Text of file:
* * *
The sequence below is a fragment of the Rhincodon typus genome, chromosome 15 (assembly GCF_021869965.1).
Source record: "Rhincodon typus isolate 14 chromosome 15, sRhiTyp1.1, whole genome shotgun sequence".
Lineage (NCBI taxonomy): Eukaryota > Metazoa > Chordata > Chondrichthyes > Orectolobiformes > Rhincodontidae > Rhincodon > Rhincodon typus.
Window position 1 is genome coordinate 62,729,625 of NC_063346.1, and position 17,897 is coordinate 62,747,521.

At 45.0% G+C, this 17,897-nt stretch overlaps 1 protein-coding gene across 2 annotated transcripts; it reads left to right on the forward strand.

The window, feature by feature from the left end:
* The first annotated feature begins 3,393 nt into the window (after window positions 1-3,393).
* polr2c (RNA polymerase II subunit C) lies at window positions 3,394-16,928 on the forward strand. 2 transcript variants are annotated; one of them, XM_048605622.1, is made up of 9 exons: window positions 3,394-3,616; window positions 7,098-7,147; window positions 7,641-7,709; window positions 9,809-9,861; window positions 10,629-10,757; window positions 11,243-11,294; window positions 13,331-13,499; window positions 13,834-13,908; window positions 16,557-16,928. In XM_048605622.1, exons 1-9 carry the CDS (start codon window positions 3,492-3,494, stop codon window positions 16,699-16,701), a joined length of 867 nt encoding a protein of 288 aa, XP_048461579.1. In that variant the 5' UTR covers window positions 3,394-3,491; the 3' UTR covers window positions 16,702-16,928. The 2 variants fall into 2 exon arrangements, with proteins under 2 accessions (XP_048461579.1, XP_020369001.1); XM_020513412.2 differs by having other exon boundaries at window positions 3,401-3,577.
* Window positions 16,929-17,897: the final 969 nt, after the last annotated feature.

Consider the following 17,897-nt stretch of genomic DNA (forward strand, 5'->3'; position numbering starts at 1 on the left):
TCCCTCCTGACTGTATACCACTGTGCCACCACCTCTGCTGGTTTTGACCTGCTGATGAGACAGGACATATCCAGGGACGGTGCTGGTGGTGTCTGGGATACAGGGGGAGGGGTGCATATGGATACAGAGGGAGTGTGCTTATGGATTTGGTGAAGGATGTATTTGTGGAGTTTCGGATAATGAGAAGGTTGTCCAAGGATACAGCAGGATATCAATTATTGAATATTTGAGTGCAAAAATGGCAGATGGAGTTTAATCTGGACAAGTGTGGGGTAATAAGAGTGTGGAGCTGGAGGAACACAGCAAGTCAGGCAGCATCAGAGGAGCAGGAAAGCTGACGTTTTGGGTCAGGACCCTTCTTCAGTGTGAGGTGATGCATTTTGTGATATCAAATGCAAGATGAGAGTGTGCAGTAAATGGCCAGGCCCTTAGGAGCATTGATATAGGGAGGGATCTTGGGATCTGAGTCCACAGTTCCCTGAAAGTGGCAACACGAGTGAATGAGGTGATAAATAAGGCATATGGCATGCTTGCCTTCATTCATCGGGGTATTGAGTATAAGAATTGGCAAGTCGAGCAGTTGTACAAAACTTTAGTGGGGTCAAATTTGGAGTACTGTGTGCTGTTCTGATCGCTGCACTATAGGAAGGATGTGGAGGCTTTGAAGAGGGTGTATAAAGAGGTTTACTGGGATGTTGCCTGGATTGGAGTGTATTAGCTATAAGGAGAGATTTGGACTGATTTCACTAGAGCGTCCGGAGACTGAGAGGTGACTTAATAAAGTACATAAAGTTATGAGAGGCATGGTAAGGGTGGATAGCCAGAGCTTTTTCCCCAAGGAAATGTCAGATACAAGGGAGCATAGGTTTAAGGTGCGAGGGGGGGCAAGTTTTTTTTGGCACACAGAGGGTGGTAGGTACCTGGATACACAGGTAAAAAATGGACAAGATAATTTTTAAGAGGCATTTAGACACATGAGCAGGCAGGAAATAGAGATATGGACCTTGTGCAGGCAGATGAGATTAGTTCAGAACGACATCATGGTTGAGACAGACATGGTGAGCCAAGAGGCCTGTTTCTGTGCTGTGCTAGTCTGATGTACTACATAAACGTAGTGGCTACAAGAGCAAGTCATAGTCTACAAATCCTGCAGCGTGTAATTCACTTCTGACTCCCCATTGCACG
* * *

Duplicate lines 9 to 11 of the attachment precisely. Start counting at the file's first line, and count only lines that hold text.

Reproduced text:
* Window positions 16,929-17,897: the final 969 nt, after the last annotated feature.

Consider the following 17,897-nt stretch of genomic DNA (forward strand, 5'->3'; position numbering starts at 1 on the left):
TCCCTCCTGACTGTATACCACTGTGCCACCACCTCTGCTGGTTTTGACCTGCTGATGAGACAGGACATATCCAGGGACGGTGCTGGTGGTGTCTGGGATACAGGGGGAGGGGTGCATATGGATACAGAGGGAGTGTGCTTATGGATTTGGTGAAGGATGTATTTGTGGAGTTTCGGATAATGAGAAGGTTGTCCAAGGATACAGCAGGATATCAATTATTGAATATTTGAGTGCAAAAATGGCAGATGGAGTTTAATCTGGACAAGTGTGGGGTAATAAGAGTGTGGAGCTGGAGGAACACAGCAAGTCAGGCAGCATCAGAGGAGCAGGAAAGCTGACGTTTTGGGTCAGGACCCTTCTTCAGTGTGAGGTGATGCATTTTGTGATATCAAATGCAAGATGAGAGTGTGCAGTAAATGGCCAGGCCCTTAGGAGCATTGATATAGGGAGGGATCTTGGGATCTGAGTCCACAGTTCCCTGAAAGTGGCAACACGAGTGAATGAGGTGATAAATAAGGCATATGGCATGCTTGCCTTCATTCATCGGGGTATTGAGTATAAGAATTGGCAAGTCGAGCAGTTGTACAAAACTTTAGTGGGGTCAAATTTGGAGTACTGTGTGCTGTTCTGATCGCTGCACTATAGGAAGGATGTGGAGGCTTTGAAGAGGGTGTATAAAGAGGTTTACTGGGATGTTGCCTGGATTGGAGTGTATTAGCTATAAGGAGAGATTTGGACTGATTTCACTAGAGCGTCCGGAGACTGAGAGGTGACTTAATAAAGTACATAAAGTTATGAGAGGCATGGTAAGGGTGGATAGCCAGAGCTTTTTCCCCAAGGAAATGTCAGATACAAGGGAGCATAGGTTTAAGGTGCGAGGGGGGGCAAGTTTTTTTTGGCACACAGAGGGTGGTAGGTACCTGGATACACAGGTAAAAAATGGACAAGATAATTTTTAAGAGGCATTTAGACACATGAGCAGGCAGGAAATAGAGATATGGACCTTGTGCAGGCAGATGAGATTAGTTCAGAACGACATCATGGTTGAGACAGACATGGTGAGCCAAGAGGCCTGTTTCTGTGCTGTGCTAGTCTGATGTACTACATAAACGTAGTGGCTACAAGAGCAAGTCATAGTCTACAAATCCTGCAGCGTGTAATTCACTTCTGACTCCCCATTGCACG